Mosaics and mosaic making information from The joy of shards Mosaics Resource


Barcelona Gallery Two  Gallery Three

I'm a big fan of the buildings designed by Antoni Gaudì (1852 - 1926) in Barcelona. However, it's generally overlooked that some of the most spectacular and innovative mosaics were the work of Gaudì's collaborator, Josep Maria Jujol (1879 - 1949). Like Gaudì, Jujol was an architect, and was given a free hand in producing the unique mosaics in the Guell Park. These include the snake-like bench and the overhead medallions in the hypostyle "Hall of a Hundred Columns".

Gaudì combined economy with aesthetics and practicality in the practice of trencadis (using waste tiles to clad buildings). Jujol developed this further, and sourced new tiles and also specially produced ceramics. Some of these he made himself, inscribing them with words that reflected his strong religious beliefs. In addition, he incorporated broken coloured bottles, plates from his own dinner service and even fragments of a broken china doll.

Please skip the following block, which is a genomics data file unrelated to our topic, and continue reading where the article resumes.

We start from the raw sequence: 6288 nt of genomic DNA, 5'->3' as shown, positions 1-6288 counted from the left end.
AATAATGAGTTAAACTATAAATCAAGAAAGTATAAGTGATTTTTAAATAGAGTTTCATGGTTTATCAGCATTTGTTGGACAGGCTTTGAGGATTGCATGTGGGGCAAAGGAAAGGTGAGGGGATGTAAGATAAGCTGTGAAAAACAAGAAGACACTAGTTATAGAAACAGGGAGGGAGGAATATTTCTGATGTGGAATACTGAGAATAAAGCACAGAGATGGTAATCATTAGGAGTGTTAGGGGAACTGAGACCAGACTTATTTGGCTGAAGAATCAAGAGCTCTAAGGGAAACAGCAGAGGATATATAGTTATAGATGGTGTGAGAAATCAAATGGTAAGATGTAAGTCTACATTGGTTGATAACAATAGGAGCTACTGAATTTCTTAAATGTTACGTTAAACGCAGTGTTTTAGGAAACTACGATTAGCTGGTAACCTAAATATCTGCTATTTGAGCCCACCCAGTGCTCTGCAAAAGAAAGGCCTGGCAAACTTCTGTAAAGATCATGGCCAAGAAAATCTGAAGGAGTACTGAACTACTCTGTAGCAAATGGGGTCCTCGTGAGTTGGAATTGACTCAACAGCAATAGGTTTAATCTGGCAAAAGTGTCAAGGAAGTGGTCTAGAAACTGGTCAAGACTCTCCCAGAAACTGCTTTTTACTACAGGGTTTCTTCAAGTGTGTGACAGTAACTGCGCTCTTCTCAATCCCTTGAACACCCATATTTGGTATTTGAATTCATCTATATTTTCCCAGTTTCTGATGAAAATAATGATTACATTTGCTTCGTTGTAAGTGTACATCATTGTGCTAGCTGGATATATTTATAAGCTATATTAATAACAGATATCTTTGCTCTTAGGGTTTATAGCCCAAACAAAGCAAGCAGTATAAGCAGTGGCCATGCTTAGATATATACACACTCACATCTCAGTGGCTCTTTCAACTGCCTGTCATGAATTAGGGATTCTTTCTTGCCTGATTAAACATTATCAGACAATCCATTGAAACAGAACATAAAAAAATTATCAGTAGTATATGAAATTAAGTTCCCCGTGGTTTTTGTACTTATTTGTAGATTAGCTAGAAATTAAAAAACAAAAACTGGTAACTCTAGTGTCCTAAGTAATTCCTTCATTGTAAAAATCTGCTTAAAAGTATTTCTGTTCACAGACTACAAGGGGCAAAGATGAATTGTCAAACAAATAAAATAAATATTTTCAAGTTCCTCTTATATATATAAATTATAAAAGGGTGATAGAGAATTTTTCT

At the start of the twentieth century, this kind of collage approach was entirely new. Artists such as Dali and Picasso would later visit the Guell Park, and it seems likely that their assemblage and collage work had roots in Jujol's style.

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catalan crest

dog head

mosaic lizard

mosaic squares

gate house window

guell park gatehouse

jujol roof mosaic

hypostlye hall

Park Guell gates

parc guell plaza

butterfly mosaic

broken plate

park guell bench

mosaic bench

bench mosiac detail

The bench at the Guell Park snakes its way around the edge of a large open-air square. The park was originally designed as an idealistic housing complex, and was built between 1900 and 1914. Construction of the bench was in the later stages (1910 to 1913). Gaudì is said to have used seated workmen as actual models for the form of the seat. Jujol carried out the decoration, using tiles as trencadis, with handmade ceramics, including hand-painted discs. He added colour and graffiti (such as crosses, prayers to the Virgin Mary and his own signature) to tiles and fired them again. Much of this unique input remained undiscovered until 1964.

Barcelona Gallery Two  Gallery Three

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